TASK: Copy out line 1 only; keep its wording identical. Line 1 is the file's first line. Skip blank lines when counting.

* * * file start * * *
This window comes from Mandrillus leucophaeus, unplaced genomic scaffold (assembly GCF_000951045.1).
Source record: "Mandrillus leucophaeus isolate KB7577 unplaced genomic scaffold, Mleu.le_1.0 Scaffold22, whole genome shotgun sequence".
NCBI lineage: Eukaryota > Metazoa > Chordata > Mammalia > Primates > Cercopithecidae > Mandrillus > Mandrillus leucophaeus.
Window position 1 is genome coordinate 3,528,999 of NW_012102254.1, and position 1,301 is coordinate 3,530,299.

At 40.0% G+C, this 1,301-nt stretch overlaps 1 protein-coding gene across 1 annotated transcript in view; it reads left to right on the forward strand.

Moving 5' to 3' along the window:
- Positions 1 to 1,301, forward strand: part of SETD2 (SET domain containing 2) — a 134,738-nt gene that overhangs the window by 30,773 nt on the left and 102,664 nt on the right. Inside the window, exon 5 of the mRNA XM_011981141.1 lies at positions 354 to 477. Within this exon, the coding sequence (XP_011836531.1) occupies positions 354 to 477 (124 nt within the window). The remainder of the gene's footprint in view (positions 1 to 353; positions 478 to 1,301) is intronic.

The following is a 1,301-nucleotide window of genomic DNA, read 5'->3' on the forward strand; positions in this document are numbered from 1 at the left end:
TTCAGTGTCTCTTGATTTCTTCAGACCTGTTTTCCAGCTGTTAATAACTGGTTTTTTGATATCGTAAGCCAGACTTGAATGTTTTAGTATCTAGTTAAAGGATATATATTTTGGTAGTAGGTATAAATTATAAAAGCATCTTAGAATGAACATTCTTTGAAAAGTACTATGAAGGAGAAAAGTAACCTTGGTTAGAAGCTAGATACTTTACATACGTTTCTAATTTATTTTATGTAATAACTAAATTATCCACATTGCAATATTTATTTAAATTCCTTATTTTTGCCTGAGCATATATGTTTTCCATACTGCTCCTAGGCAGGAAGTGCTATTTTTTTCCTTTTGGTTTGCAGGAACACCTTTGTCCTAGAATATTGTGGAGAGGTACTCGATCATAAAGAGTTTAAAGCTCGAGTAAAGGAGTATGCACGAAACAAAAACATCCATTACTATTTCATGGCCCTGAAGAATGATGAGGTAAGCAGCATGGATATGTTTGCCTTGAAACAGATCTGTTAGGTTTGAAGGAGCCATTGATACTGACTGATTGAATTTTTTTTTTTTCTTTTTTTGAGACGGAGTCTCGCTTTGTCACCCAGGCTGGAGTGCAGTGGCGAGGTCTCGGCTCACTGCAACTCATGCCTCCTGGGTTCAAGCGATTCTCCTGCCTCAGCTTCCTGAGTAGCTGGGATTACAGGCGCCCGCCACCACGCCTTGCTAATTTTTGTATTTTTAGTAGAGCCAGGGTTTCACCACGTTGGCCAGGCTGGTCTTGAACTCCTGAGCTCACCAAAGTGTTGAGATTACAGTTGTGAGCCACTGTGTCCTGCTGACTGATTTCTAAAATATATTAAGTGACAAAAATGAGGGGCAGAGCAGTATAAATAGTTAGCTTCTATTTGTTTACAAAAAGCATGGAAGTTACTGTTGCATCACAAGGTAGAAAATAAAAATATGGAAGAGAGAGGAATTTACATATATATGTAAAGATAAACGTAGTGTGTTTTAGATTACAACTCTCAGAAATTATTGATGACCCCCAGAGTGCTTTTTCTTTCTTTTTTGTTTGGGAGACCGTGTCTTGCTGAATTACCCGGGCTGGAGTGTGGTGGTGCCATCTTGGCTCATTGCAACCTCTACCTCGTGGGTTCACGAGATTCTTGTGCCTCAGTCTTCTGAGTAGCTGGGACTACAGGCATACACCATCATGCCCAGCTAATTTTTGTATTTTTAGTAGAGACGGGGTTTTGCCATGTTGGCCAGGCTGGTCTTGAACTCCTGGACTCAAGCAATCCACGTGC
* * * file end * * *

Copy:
This window comes from Mandrillus leucophaeus, unplaced genomic scaffold (assembly GCF_000951045.1).